I was chatting to my mum the other night and for the first time told her about me cutting and condensing my hours at work, starting a fitness instructor course and my plans to possibly be a Personal Trainer, but I was a little taken aback by her response…
“Aren’t you a bit old for all that?”
“You’re not as young as you used to be – your body’s getting older”
“Don’t these women want hot, young stuff as their trainer?”
I know she wasn’t meaning to come across as being un-supportive, as she’s always been 100% supportive in everything I do, and what she is actually worried about is the financial side of it. Having been in a full-time, stable and well paid job – she’s scared that I’m suddenly going to pack it all in – to pursue a dream that she has only been aware of for 5 minutes.
Needless to say that once I explained what I’d been doing and eased her mind about quitting my current job – she was a little more encouraging – but it did get me a bit worried – am I too old?
When I think about a stereo-typical personal trainer, a young, buff, stud of a guy in his twenties is what tends to come to mind – or an overly eager and positive, skinny, blonde bombshell of a girl in lycra!
In all the big brand gyms I’ve been to, the trainer’s there certainly fit that model! But then I realised – I quit those gyms and never asked the instructors anything after my induction as I always felt intimidated by them.
The gym I’m at now is a local council gym and the first guy who did my induction was your “typical” instructor, but showed little interest in what I was doing there – got me to sign a form, asked me if I’d used a gym before and after saying yes, proceeded to point out – “The free weights are over there, the upper body machines here, lower body there and cardio equipment by the windows and the fire exits are here and here………” That was it!!
I didn’t go back for a few weeks, until I started this lifestyle change and when I did they couldn’t find the details of my original induction, so had to go through it again. This time however, it was a different guy – older (in his fifties) who actually did what I would call a proper induction – asking about my gym experience, whether I wanted a plan setting, and taking me round the various pieces of equipment making sure I knew how to use them! Needless to say when I do go and he’s there we say “Hi” and I’ve even asked him a few things about the industry/form etc.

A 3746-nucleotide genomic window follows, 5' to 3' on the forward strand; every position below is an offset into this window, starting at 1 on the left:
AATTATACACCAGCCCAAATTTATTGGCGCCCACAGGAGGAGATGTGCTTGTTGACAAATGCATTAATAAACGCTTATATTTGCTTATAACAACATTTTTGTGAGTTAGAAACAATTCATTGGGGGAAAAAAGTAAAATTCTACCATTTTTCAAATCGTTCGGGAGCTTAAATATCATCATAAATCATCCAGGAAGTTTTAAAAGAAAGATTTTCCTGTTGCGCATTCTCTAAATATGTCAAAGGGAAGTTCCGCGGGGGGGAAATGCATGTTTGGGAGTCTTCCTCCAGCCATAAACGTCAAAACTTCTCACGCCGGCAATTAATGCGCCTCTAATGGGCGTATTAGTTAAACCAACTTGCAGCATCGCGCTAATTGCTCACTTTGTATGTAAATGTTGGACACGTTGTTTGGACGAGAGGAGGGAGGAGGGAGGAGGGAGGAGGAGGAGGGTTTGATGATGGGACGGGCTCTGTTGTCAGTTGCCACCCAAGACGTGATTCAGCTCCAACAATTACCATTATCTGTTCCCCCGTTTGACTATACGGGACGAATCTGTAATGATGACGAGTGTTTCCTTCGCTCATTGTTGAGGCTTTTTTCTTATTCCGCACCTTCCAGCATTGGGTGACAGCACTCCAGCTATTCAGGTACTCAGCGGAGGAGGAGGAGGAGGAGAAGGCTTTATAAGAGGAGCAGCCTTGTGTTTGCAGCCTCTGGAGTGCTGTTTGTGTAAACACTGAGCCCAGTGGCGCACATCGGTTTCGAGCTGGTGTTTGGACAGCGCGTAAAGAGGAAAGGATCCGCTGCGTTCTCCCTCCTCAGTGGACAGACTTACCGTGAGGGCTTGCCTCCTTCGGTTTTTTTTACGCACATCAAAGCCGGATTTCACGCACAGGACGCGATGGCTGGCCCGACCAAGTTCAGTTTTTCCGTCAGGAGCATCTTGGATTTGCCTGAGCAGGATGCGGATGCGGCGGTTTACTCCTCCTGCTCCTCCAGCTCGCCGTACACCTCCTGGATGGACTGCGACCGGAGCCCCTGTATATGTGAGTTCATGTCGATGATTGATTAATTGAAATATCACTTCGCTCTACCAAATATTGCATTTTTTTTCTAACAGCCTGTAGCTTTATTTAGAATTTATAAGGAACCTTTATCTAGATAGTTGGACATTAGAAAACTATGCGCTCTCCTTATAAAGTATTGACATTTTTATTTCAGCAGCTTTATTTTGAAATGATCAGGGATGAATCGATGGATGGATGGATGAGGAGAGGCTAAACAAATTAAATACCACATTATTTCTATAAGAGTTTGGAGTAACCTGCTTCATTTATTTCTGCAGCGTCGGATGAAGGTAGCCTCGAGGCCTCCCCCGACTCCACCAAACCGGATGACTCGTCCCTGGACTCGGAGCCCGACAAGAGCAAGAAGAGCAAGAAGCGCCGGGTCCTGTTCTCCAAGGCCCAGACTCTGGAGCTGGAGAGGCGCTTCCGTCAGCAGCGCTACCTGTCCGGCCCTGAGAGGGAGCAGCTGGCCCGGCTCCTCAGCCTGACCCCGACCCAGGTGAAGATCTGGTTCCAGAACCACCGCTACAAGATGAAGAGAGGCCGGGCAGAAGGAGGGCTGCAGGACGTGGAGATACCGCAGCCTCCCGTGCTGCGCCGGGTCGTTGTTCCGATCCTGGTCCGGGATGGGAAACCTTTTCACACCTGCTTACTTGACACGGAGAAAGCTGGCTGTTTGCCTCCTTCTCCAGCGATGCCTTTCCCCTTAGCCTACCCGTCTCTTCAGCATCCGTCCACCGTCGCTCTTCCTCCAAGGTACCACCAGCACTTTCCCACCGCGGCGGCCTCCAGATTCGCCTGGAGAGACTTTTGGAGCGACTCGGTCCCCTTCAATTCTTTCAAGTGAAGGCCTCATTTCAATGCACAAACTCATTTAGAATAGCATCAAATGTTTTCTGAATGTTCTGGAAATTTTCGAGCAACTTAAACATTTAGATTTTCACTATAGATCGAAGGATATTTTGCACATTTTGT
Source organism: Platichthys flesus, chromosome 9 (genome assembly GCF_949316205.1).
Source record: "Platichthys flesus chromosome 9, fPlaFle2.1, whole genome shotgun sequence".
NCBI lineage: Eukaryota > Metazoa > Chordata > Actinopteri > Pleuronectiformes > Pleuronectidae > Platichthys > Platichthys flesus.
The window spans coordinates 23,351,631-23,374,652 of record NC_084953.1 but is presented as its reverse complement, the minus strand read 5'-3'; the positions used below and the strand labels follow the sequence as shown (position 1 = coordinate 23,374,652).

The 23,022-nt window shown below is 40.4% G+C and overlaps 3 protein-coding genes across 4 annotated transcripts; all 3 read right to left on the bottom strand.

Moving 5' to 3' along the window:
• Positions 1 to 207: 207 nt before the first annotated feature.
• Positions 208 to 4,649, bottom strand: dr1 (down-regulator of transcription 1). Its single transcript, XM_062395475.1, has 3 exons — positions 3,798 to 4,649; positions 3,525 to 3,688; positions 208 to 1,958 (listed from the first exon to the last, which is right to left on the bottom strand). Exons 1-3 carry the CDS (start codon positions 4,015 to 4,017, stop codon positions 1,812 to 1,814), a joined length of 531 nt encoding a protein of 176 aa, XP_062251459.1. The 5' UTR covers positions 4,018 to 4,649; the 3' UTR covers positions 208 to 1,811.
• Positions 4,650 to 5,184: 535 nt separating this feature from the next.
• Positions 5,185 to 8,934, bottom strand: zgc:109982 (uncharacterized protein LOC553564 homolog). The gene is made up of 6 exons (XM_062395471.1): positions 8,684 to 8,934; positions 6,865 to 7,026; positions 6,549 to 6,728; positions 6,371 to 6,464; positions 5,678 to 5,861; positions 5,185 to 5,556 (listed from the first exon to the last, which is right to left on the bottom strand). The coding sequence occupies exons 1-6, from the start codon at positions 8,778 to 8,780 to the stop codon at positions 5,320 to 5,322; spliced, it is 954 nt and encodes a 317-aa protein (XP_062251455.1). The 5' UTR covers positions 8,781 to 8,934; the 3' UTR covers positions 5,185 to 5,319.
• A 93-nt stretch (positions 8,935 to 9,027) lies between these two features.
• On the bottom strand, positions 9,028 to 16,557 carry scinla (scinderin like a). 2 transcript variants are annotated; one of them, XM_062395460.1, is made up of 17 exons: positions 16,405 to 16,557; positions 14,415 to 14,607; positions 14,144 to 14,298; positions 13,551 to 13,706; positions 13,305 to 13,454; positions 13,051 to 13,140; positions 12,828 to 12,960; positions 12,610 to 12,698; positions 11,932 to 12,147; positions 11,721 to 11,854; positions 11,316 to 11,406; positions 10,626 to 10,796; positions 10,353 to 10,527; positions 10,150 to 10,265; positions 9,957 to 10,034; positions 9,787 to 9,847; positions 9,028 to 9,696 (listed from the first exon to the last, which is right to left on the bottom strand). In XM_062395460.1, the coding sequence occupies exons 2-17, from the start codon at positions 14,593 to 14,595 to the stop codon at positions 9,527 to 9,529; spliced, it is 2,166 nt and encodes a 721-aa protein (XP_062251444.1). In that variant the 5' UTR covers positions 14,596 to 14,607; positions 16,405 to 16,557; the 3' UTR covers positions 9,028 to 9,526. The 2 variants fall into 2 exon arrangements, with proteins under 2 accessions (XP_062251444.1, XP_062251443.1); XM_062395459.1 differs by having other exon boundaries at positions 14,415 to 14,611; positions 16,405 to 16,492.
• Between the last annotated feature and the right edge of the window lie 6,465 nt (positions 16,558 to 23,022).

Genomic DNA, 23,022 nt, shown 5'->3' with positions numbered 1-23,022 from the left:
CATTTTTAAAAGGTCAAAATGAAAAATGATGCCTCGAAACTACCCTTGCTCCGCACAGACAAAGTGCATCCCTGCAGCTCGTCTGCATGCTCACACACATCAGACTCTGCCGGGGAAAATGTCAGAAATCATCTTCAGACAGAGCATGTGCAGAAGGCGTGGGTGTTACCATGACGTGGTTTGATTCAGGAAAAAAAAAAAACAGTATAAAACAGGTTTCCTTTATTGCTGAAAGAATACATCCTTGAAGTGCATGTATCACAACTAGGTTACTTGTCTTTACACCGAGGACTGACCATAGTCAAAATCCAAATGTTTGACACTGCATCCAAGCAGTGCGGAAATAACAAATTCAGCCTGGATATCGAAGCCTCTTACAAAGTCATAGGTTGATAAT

If I was going to hire a personal trainer, while it would be nice to think you want some “hot, young thing” in reality what I would want is someone who knows their stuff and I can relate to.
Doing some research on the web – that also tends to hold true for a lot of people. A study in 1999 found that the average age of a trainer is actually mid thirties! The younger ones, have to work harder to get clients as they are apparently seen as inexperienced (in terms of life experience) and so “wouldn’t understand the trials and tribulations of the body aging and health/work/family life balance”. I think this is being a little unfair on younger trainers who can work just as hard or have more experience in dealing with a number of different types of clients than an older trainer with little actual experience as a trainer……
So why do gyms/training providers focus so much on the young ones? Personally, I think it’s the eye candy factor – have young good-looking instructors – get younger customers through the doors. In an aging society where people are generally living longer – I think more gyms need to hire older instructors to get the older customer through the doors! Afterall – they have a greater disposable income and would probably be more likely to hire a personal trainer to help get them fitter, rather than just flirting with them or acting like jocks in a locker room.
I came across one woman on a forum who was 57, quit her job after 30 years working in an office and just qualified as a fitness instructor and was now running group exercise classes and personal training sessions with clients aging from 26-80 who saw her as an inspiration.
The PT’s I follow on Twitter vary in age from 20’s-50’s – so it’s definitely not an industry where age should be a barrier – it’s experience, knowledge and personality that makes a PT great – not how old they are.
I know all too well that I’m getting older – but like the case above – I want to be able to help inspire people to get fitter – no matter what their age. Being fit and healthy is not just about being a muscle god!
When I look at my current place of work in finance – the average age is probably mid-twenties (though sometimes feels younger) so why should I be bothered about how “old” I am?
What is important, is finding something that you enjoy, are good at and can be passionate about. If you find those things, then people can see it and will want you in their team and then age really is just a number!